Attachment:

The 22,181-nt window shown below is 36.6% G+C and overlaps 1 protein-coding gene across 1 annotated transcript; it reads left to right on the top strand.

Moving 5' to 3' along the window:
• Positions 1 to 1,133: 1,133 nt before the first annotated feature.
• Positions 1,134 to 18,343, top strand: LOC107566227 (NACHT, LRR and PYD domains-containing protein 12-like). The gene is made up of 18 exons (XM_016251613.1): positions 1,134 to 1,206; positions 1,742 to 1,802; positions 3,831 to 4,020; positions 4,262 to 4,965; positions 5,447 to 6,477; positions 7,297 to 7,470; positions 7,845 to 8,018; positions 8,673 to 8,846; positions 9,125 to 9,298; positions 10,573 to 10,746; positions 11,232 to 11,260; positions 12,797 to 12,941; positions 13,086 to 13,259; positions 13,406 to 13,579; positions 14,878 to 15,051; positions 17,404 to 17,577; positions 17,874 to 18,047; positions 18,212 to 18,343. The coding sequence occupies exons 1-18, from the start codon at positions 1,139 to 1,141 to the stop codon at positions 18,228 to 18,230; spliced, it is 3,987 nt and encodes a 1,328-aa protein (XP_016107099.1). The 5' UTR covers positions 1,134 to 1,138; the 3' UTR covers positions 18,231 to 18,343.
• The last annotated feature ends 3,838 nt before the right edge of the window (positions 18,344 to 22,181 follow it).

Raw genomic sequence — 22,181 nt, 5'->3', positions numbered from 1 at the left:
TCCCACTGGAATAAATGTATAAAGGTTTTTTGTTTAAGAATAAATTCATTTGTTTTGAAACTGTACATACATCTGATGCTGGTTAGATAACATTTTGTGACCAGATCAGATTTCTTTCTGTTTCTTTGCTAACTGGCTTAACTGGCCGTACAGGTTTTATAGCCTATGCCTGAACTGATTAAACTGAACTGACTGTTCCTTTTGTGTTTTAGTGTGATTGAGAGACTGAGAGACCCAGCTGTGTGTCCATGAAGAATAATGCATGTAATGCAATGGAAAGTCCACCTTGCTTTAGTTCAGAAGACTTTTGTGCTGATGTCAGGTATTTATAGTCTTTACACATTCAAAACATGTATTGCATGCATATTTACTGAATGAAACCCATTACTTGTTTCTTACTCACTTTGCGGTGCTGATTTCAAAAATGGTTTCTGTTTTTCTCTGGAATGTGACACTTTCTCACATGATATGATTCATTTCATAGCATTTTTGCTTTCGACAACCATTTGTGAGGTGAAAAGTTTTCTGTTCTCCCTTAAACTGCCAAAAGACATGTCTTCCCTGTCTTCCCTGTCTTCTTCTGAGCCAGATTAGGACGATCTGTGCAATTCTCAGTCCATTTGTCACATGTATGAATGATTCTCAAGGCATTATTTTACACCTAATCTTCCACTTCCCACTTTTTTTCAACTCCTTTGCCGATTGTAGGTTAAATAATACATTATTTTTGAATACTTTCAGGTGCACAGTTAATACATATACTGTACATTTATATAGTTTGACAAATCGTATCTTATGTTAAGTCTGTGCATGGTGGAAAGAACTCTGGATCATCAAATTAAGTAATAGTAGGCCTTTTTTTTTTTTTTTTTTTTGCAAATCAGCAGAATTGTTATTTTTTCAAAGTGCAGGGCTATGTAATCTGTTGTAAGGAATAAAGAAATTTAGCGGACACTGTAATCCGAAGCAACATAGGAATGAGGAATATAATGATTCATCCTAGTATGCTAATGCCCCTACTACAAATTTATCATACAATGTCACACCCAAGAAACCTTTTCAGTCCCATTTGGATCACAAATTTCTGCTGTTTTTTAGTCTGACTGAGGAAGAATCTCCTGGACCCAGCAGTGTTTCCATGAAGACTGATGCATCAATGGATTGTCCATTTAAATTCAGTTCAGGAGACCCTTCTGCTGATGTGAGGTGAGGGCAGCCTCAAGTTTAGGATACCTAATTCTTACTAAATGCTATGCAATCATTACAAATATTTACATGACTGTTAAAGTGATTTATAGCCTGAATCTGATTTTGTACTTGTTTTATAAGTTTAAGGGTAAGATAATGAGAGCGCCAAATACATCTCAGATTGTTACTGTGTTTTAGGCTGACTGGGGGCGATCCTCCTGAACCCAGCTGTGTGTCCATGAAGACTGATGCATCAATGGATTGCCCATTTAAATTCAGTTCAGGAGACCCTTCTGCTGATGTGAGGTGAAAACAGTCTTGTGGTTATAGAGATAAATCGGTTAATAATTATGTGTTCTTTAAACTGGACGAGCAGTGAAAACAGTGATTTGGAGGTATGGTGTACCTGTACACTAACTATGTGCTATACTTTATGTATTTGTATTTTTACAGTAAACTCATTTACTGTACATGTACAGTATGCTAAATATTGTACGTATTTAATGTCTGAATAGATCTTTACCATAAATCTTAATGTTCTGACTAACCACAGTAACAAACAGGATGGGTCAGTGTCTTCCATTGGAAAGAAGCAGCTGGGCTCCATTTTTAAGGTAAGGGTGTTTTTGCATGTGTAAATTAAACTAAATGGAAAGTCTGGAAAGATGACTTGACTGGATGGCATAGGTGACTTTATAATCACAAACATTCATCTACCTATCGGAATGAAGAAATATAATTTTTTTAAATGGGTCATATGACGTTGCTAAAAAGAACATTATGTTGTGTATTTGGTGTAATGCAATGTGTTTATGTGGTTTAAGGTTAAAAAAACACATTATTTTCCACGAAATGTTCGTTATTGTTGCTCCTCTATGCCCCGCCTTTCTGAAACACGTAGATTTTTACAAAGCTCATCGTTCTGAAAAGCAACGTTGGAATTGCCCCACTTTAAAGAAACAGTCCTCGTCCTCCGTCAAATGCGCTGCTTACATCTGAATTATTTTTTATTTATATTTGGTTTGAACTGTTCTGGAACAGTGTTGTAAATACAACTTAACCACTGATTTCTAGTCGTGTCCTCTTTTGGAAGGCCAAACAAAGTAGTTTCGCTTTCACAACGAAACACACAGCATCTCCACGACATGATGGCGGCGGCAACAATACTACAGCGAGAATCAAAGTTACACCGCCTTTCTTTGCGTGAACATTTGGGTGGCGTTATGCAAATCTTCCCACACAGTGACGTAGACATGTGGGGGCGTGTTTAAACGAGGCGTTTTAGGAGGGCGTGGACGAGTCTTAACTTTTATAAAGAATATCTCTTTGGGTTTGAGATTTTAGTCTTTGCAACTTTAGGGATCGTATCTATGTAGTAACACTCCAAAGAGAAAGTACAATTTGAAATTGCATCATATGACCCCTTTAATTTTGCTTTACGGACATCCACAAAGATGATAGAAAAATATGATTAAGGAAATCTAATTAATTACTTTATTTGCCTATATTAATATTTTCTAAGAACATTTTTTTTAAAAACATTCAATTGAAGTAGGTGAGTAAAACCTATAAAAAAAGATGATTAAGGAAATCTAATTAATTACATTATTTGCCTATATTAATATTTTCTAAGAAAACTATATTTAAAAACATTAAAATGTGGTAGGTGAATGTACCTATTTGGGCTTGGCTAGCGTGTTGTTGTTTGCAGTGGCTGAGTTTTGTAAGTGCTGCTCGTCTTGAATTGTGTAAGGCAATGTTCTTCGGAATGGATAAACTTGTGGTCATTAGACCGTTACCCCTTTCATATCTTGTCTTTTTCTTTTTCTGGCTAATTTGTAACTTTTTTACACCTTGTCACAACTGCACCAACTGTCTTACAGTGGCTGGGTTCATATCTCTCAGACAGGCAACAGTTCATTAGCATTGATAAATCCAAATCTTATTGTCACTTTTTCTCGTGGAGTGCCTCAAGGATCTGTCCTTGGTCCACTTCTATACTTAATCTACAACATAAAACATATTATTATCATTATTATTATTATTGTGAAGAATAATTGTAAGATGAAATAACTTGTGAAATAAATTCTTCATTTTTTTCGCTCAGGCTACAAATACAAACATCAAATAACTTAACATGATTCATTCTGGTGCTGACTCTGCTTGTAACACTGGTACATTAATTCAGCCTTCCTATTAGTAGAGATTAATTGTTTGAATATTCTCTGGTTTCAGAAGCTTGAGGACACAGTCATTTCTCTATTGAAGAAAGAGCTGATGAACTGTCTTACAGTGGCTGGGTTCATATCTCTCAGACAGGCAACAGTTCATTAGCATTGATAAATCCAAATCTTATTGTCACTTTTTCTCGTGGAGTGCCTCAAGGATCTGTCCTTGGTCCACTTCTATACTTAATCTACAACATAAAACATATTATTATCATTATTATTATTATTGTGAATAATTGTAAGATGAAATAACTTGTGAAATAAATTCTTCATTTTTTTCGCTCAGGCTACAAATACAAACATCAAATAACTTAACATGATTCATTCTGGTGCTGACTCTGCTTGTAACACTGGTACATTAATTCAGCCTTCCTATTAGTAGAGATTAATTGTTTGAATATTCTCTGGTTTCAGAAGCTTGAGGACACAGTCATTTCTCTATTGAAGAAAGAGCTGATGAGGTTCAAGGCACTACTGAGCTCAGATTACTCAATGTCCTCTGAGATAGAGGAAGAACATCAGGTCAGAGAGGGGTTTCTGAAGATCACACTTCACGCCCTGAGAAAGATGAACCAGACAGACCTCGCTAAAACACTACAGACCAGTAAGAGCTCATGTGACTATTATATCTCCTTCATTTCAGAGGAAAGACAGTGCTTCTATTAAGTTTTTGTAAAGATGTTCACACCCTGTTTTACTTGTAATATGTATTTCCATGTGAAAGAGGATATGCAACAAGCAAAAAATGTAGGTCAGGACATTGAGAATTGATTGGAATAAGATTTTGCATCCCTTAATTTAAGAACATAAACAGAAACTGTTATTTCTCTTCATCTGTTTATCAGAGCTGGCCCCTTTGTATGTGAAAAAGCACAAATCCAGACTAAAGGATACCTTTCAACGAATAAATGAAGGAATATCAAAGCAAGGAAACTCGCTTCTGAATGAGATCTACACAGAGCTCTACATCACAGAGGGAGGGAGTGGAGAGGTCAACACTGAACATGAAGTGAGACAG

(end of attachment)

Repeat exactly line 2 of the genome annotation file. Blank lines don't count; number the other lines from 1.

Moving 5' to 3' along the window: